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Insider April 1, 2022 — YouTube and Apple making moves

This is an April Fools-free zone

Good morning, everyone, and good luck navigating April Fools’ Day. On a personal level, I am totally on board with giving companies a day to fake-announce goofy products and launch silly day-long features that poke fun at themselves. As a journalist, however, today is a chaotic nightmare obstacle course. Wish me luck. I promise no news below is a joke… unless you count the Joe Rogan update.

YouTube plans podcast features

Earlier this week, Podnews scooped an early look at YouTube’s plans for podcasting. A leaked slide deck pointed to a handful of notable features YouTube has in the works: a dedicated podcast page, a way to ingest RSS feeds, a way to sell your own audio ads, and improved analytics.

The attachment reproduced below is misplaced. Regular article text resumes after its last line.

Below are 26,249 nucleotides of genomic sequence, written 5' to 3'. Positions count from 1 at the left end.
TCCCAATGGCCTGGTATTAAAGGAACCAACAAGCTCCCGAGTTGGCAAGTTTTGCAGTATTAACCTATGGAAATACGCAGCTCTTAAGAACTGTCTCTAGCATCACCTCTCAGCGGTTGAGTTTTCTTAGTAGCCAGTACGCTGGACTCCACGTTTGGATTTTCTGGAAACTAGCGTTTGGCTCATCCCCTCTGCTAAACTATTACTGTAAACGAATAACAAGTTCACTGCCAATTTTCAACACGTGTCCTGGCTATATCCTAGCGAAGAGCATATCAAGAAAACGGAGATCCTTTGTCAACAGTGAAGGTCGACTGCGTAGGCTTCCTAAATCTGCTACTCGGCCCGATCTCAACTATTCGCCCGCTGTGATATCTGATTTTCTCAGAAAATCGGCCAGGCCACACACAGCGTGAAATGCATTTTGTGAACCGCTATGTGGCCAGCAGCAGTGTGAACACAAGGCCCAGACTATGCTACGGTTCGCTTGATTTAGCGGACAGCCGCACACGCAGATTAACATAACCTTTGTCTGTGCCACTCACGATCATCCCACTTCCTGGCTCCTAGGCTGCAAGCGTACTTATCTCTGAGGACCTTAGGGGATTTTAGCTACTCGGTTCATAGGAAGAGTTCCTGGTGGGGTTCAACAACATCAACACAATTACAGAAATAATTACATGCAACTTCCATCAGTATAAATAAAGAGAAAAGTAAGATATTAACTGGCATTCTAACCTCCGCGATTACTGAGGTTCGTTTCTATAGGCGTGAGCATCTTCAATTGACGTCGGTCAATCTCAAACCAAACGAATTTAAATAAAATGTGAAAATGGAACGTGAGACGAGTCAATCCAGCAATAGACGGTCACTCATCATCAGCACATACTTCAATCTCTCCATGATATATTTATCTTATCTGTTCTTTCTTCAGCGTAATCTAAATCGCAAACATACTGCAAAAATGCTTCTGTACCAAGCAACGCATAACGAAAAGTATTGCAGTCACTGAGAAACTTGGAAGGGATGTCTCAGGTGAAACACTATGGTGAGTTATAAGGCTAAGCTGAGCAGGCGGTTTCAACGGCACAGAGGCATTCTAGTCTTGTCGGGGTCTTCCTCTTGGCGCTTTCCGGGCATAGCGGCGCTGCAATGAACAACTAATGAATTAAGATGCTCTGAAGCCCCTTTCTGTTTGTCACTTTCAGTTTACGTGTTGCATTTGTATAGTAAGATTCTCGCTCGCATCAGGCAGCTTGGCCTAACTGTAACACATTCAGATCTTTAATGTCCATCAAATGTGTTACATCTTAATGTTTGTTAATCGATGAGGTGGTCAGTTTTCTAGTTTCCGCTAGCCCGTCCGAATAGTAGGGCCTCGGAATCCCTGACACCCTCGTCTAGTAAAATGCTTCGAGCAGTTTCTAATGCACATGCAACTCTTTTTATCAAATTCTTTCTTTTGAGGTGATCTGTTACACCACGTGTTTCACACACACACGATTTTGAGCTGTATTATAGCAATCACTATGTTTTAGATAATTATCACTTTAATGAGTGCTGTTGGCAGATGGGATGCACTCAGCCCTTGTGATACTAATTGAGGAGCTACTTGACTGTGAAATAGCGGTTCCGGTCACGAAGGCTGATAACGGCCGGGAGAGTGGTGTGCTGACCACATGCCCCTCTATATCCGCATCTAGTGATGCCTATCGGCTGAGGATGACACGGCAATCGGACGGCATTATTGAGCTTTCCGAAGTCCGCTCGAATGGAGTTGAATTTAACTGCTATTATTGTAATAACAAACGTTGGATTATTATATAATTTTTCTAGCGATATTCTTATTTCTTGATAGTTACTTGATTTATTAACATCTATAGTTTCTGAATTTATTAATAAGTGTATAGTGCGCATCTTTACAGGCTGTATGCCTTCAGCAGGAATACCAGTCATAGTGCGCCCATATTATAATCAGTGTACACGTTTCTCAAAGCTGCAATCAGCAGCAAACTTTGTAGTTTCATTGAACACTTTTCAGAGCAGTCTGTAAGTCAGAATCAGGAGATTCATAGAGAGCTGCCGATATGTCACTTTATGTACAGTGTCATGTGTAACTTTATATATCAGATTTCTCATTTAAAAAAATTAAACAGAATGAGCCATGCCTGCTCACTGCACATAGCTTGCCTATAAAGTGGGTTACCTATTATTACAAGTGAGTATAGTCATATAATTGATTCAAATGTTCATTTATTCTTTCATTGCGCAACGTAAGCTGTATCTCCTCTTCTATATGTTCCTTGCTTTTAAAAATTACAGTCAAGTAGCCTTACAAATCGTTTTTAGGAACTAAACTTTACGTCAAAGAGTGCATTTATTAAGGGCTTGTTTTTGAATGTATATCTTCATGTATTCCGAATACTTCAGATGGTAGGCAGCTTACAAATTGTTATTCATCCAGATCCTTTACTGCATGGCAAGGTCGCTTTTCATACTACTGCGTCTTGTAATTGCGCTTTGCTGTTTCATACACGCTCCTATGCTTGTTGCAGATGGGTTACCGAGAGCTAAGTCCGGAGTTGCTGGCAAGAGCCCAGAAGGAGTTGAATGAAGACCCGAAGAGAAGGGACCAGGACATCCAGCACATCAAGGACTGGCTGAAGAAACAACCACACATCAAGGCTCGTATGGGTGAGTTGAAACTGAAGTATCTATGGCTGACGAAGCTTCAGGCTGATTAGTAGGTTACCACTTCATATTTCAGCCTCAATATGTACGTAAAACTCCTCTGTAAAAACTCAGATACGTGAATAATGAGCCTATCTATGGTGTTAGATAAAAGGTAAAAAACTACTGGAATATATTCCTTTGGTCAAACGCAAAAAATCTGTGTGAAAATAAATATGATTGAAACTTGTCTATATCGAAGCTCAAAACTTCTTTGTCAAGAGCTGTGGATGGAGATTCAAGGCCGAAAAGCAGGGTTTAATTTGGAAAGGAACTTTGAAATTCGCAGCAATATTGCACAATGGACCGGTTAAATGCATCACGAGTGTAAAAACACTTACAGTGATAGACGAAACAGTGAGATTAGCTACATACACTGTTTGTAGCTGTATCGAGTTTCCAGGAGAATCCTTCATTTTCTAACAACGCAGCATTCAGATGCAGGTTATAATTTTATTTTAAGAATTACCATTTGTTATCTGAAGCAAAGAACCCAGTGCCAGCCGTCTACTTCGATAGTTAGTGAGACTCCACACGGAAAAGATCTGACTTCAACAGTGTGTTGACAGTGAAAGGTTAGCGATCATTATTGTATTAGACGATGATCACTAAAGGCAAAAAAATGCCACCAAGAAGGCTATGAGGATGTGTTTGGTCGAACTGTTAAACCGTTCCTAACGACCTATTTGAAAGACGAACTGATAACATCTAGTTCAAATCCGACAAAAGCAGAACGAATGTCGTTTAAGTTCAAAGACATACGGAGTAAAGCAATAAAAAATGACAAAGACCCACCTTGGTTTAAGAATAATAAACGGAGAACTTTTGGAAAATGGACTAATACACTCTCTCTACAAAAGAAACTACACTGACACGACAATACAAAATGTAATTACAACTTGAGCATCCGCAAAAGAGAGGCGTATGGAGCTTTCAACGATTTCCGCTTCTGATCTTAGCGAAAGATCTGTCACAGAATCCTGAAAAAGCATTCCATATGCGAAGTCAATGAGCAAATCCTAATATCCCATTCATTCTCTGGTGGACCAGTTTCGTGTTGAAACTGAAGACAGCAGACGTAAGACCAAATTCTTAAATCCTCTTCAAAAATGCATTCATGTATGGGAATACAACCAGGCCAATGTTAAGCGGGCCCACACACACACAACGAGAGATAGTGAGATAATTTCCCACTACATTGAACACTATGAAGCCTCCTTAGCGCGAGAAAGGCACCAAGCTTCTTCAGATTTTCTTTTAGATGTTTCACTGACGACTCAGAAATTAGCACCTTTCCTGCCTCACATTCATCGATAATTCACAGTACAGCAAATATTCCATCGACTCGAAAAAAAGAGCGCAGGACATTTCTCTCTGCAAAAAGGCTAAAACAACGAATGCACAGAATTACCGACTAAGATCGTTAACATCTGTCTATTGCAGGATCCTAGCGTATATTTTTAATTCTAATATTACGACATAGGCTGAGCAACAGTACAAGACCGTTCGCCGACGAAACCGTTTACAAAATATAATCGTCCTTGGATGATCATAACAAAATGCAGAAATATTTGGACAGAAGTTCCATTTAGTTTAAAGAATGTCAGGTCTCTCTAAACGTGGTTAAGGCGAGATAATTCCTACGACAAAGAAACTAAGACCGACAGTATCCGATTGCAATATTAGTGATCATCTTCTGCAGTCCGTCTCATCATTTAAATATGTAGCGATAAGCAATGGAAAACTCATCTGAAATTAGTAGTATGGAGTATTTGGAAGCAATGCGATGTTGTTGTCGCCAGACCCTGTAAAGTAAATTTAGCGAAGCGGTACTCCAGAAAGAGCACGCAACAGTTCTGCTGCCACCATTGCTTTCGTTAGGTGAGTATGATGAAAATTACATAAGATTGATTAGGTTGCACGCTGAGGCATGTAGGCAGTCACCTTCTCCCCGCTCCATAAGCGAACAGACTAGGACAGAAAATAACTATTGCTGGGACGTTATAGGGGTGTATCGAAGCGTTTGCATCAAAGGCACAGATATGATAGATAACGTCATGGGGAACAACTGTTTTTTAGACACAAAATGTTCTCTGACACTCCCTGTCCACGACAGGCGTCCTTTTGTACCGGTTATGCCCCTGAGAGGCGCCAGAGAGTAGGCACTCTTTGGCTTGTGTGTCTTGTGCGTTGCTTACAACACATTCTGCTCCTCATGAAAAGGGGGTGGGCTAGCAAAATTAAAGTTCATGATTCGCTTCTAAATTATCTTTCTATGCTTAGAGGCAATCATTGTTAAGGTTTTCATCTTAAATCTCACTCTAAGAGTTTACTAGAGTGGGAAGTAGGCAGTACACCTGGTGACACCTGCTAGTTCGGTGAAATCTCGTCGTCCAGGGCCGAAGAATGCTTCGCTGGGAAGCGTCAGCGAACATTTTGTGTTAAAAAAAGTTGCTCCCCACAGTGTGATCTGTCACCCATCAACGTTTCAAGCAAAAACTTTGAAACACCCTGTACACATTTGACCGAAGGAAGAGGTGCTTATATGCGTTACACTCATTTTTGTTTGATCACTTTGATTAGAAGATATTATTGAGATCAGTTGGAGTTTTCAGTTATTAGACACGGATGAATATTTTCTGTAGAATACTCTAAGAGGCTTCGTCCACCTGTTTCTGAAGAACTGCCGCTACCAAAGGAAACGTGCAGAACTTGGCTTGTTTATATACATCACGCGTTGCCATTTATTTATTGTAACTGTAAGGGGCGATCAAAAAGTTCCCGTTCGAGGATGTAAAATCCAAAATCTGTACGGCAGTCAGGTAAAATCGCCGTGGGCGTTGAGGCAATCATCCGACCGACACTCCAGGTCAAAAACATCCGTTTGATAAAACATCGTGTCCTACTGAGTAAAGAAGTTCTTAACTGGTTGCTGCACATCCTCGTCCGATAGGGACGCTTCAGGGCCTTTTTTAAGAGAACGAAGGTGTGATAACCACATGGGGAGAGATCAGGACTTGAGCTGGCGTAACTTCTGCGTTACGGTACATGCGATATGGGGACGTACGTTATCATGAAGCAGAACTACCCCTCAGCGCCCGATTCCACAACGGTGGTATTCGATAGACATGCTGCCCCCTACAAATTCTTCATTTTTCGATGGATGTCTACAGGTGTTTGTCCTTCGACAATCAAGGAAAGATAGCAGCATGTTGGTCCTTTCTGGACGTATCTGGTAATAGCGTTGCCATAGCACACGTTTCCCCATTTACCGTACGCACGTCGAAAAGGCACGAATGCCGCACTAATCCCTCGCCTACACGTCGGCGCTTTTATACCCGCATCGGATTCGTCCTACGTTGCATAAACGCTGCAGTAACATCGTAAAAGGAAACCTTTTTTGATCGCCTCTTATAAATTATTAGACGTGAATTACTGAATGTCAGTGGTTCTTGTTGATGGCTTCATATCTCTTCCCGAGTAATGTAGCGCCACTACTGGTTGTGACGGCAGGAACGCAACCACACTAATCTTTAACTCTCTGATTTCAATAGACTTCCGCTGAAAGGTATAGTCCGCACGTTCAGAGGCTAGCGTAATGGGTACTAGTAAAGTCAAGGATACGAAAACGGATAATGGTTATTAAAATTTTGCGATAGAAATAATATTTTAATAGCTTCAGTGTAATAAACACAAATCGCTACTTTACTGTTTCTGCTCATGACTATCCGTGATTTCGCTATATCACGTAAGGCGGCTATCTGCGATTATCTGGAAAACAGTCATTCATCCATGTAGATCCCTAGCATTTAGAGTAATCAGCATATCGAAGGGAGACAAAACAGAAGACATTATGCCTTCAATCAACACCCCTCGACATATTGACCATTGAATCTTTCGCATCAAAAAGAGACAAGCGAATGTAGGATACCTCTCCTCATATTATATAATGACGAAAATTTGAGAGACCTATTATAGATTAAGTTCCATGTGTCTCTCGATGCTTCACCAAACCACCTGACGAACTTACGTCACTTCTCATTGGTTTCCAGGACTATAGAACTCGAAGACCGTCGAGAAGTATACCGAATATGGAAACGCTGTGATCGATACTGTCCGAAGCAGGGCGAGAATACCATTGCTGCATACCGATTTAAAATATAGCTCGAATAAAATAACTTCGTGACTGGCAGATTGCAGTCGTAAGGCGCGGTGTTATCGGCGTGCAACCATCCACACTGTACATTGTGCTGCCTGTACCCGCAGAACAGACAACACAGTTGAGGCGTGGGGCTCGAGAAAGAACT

None of these features spell “blowout podcasting success” on their own. But I don’t think that’s what we’re looking for here. YouTube taking podcasting seriously is itself a huge deal with huge potential — both for the platform and for podcasters who figure out how to take advantage of it. And this news makes it sound like 2022 could be the year we see YouTube make some moves.

Back in 2019, my former colleague Julia Alexander wrote about how traditional YouTubers were already using the platform for just this purpose. Big names like Logan Paul and Ethan and Hila Klein had launched podcasts with video components, which they would post on separate channels, and then break out into clips on yet another channel. (Some guy named Joe Rogan was using this model, too.)